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In Fabric (Peter Strickland, 2019). A wild, warped horror film and consumer culture satire, In Fabric swirls its narrative around the vicious acts perpetrated by a sentient, murderous red dress. Sheila (Marianne Jean-Baptiste) is a divorced woman struggling with a series of cloddish men as she reenters the dating scene. In an effort to boost her self-esteem, she springs for a lush new garment. As hoped for, the dress turns heads, but it also swoops ominously around the flat at night and thrashes the washing machine into metallic debris. Writer-director Peter Strickland is admirably committed to the bit and occasionally approaches levels of bleak, weirdo comedy not seen much in this type of fare since the days when David Cronenberg was at his most delightfully unhinged. The gag isn’t strong enough to sustain the film’s nearly two-hour running time, though, and it grows deeply boring well before the conclusion. Fatma Mohamed gives a consistently amusing performance as a department store clerk with a proclivity for ornate language and ludicrously complex sentence structures.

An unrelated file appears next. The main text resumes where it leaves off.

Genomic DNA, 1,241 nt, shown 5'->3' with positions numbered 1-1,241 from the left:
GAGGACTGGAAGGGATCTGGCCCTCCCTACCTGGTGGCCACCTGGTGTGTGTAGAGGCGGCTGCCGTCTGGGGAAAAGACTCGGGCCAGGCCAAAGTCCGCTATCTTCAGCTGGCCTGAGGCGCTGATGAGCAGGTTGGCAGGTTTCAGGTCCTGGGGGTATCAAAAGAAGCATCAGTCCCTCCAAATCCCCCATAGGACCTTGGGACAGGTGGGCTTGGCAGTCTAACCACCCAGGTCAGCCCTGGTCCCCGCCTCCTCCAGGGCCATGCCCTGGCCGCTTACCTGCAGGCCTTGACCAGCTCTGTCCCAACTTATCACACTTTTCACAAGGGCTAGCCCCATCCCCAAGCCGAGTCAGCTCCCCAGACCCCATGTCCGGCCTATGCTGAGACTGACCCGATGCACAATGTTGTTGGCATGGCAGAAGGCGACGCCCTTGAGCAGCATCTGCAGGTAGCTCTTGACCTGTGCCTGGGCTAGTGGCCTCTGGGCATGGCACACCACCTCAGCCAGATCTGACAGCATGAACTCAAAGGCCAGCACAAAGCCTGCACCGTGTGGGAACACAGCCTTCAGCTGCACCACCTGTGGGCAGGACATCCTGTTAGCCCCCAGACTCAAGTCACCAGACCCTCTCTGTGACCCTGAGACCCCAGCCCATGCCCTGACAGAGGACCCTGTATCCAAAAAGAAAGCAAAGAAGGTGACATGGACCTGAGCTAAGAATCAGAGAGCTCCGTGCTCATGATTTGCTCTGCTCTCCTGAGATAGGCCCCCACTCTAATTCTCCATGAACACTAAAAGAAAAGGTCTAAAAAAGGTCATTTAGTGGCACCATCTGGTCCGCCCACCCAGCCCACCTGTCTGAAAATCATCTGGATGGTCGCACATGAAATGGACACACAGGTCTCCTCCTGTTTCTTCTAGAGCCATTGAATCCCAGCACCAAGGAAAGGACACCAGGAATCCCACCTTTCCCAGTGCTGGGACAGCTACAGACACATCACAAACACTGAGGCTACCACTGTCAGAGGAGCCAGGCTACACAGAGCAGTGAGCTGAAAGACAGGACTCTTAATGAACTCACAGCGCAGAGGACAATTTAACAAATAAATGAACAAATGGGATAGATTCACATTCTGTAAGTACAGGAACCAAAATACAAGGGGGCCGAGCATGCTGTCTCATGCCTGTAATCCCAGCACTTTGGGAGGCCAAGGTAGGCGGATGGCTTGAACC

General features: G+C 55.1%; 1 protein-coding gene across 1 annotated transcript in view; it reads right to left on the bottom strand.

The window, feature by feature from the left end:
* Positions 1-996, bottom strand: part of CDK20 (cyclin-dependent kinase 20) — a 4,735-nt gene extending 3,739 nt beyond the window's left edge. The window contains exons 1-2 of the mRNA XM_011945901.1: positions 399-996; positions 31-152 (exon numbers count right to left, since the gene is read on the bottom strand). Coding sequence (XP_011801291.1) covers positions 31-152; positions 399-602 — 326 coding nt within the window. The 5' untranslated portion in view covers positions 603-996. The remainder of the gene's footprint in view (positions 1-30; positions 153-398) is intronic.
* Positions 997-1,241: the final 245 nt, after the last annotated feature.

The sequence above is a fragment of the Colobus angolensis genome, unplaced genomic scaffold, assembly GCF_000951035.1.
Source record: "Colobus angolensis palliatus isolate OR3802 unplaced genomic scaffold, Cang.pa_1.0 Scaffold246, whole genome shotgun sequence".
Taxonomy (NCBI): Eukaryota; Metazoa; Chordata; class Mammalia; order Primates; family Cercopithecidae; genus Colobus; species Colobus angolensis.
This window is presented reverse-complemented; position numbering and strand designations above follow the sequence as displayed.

Then Playing — Cold Pursuit; The Book of Henry; The Naked Spur

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Cold Pursuit (Hans Petter Moland, 2019). Norwegian director Hans Petter Moland makes his English-language debut with a remake of one of his own previous features, presumably because the narrative framework was well-suite to the very-particular-set-of-skills era of Liam Neeson’s career. Neeson brings his Stonehenge-slab self to the role of Nels Coxman, a Colorado snowplow driver whose son (Micheál Richardson) is killed by members of a drug cartel. Nels launches himself into an obsessive scavenger hunt in which each new clues leads to a new outer orbit thug to dispatch as he moves ever closer to the kingpin (Tom Bateman) in charge of it all. The film is made slightly more distinctive than the usual Neeson action romp by its bleak sense of humor, manifested most clearly in the epitaph title cards that follow the howling death of each adversary. Bateman labels mightily but finally unsuccessful to inject the heavy with Alan Rickman levels of personality. Emmy Rossum fares better as a police officer whose enthused by the prospect of a major crime taking place in her sleepy mountain town.